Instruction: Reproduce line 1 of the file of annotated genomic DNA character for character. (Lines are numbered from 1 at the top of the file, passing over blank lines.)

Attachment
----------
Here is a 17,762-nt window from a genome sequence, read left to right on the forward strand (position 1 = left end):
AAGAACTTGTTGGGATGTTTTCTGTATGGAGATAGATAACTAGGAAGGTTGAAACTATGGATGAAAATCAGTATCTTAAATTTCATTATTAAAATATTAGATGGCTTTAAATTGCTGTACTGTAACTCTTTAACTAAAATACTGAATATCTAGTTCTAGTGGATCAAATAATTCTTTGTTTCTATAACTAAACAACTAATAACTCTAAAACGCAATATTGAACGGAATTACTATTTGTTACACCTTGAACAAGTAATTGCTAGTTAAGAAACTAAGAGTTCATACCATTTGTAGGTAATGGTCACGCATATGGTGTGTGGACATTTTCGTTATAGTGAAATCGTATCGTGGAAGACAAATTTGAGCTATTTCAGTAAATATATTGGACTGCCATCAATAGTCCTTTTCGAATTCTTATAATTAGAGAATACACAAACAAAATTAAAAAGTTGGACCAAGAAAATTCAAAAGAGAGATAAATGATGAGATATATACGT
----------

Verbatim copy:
Here is a 17,762-nt window from a genome sequence, read left to right on the forward strand (position 1 = left end):